LARAMIE — A former Albany County Sheriff ’s deputy is suing a longtime colleague alleging a years-long pattern of racial abuse and discrimination.
Jamin Johnson, an Albany County man who was a deputy for a decade here from 2007-2017, filed a lawsuit in federal District Court this week claiming his supervisor, Sgt. Christian Handley, “relentlessly demeaned Mr. Johnson with racial slurs and innuendos, even once in front of Mr. Johnson’s wife and children.”
Handley, who also is no longer with the sheriff’s office, is the sole defendant named in the lawsuit, which seeks unspecified damages, including loss of wages and benefits, emotional distress and punitive damages.
The alleged behavior by Handley displayed “racism, bigotry and discrimination in the workplace (that) almost defies belief,” the lawsuit states.
The abuse ultimately led to Johnson’s resignation Aug. 2, 2017.
Continuing at the sheriff ’s office at the time “would have meant enduring more racism, more bigotry and more discrimination, none of which was tolerable,” the lawsuit claims.
While Johnson said he was the focus of Handley’s alleged racial abuse since beginning at the ACSO, Handley was promoted through the ranks ahead of him, which put Handley in a supervisory role over Johnson.
The pair worked together as patrol deputies from 2011-14, during which time “Mr. Handley began to engage in overt and abhorrent racism against Mr. Johnson, the only Black officer at the ACSO,” the lawsuit says. That includes “routinely” being called the n-word and a “jigaboo,” something Handley also allegedly did toward other Black people in the community.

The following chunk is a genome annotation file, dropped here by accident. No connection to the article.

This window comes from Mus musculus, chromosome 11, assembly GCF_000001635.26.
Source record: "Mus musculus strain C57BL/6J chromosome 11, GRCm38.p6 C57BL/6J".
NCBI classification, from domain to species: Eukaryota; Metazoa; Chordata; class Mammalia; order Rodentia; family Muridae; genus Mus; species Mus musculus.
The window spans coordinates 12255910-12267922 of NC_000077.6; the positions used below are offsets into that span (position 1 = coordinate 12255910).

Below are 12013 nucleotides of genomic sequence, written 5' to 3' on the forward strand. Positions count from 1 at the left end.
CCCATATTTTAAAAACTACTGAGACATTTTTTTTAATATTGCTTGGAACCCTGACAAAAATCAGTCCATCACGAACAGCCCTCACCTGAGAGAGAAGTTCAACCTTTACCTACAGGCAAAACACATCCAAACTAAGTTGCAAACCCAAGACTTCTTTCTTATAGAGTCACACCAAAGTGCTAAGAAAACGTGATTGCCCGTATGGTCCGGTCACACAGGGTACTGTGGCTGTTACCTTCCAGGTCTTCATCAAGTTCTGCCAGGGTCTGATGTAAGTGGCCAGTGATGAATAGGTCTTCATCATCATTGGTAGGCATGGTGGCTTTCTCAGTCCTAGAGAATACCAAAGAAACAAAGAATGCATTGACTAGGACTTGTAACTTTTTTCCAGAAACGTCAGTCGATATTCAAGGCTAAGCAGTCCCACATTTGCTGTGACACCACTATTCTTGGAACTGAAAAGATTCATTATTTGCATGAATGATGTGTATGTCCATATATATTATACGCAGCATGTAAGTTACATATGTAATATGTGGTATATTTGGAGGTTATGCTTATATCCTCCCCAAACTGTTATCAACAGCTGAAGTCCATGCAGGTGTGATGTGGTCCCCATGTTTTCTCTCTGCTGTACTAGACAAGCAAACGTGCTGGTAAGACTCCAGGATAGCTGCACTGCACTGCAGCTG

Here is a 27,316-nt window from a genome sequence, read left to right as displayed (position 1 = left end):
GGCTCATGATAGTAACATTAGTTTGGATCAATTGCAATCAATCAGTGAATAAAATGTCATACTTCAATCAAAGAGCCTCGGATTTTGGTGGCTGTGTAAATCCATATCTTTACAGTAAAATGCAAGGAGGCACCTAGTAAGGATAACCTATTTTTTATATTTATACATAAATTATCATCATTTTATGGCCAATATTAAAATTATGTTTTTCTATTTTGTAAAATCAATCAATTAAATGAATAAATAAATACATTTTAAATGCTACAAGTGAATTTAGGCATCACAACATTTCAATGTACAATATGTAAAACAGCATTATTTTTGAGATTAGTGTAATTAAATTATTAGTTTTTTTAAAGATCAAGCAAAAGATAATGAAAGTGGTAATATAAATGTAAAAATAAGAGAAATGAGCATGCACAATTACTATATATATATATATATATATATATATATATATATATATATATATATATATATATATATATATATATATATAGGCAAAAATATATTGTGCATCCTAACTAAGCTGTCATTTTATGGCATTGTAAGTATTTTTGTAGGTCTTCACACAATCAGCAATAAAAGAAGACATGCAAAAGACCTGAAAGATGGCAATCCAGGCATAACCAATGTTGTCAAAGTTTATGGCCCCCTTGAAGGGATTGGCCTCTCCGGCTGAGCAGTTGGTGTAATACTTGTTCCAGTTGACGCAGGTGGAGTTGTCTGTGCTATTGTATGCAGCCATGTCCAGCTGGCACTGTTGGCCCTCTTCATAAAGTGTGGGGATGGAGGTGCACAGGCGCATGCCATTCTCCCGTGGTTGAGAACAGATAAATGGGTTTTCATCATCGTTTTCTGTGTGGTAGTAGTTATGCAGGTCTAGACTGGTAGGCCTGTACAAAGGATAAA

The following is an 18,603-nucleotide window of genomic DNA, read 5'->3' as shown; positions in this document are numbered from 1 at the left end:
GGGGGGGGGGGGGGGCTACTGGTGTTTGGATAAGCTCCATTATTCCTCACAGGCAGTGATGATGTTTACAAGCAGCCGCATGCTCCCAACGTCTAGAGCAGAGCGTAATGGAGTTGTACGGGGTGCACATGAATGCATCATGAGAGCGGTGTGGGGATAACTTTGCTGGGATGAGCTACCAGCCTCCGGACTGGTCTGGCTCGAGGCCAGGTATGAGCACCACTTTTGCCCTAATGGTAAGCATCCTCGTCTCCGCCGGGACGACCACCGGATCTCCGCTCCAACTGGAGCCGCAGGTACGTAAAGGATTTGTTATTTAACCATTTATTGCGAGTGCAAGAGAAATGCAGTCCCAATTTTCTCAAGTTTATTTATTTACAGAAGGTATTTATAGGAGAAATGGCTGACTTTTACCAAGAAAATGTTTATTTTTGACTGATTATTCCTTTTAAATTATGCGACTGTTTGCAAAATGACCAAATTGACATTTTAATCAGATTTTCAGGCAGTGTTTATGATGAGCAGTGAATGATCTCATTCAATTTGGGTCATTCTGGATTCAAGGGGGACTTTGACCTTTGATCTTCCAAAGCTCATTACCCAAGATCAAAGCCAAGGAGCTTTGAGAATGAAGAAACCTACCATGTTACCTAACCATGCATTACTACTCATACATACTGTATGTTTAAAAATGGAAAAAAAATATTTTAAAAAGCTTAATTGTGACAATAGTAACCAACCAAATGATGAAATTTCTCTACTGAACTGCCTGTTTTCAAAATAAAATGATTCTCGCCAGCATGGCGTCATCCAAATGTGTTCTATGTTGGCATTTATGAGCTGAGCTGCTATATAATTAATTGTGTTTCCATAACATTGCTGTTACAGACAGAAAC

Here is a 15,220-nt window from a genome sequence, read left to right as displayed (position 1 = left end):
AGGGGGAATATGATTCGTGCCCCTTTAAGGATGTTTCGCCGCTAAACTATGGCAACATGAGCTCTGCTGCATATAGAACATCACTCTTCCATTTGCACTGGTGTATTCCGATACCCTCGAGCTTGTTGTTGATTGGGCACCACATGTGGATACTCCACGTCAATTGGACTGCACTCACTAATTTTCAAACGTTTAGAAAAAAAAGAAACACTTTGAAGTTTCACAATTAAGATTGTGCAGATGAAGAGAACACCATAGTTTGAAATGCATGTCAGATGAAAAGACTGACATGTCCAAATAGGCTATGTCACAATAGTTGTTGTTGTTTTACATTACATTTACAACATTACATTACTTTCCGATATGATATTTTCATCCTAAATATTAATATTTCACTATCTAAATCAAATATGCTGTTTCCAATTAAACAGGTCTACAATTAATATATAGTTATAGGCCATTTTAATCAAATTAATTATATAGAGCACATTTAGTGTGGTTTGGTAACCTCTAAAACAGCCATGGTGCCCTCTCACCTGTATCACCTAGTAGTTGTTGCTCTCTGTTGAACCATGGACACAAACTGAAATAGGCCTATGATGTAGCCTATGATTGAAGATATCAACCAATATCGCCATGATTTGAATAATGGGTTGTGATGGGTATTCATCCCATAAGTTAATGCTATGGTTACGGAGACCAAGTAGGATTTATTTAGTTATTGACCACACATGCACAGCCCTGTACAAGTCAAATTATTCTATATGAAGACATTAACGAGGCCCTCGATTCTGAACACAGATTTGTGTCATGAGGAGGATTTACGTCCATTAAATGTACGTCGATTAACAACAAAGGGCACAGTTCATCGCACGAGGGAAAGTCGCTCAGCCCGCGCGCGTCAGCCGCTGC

When Handley was promoted in 2014 and became Johnson’s supervisor, his “racism became even more blatant,” the lawsuit claims.
“For example, Mr. Johnson once stopped several Black people in a vehicle. Mr. Handley arrived at the stop as the supervising officer only to ask, ‘What did these (n-words) do?’ Comments like these were routine.”
One of the last straws came a couple months before Johnson resigned in June 2017 in a common area at the sheriff ’s office.
“Mr. Handley asked whether Mr. Johnson had ever had sex with a Black woman,” the lawsuit says. “Taken aback, Mr. Johnson said nothing. Mr. Handley followed up: ‘Because that would be nasty. That is like having sex with a dog.’”
The lawsuit also alleges Handley once, in describing an arrest he made the night before, said that “I stopped a car full of (n-words).”
When he saw Johnson was in the room, he added, “‘You’re not one of them, but some Black people are just (n-words).’”
Another claim is that once while Johnson was outside walking with his family, Handley drove by them and yelled a racial slur.
Johnson was ultimately forced to resign after Handley, as his supervisor, continued to target him and other top-level administrators at the sheriff ’s office wouldn’t intervene, the lawsuit says.
It wasn’t until Sheriff Aaron Appelhans, Wyoming’s first Black sheriff, was appointed last year that an investigation into Handley’s conduct was initiated. Handley was terminated from the ACSO soon after.
Handley is being represented by the Wyoming Attorney General’s Office, which did not respond to a request for comment before the Boomerang’s press time.
He has 60 days from Jan. 18 to file a reply to the lawsuit.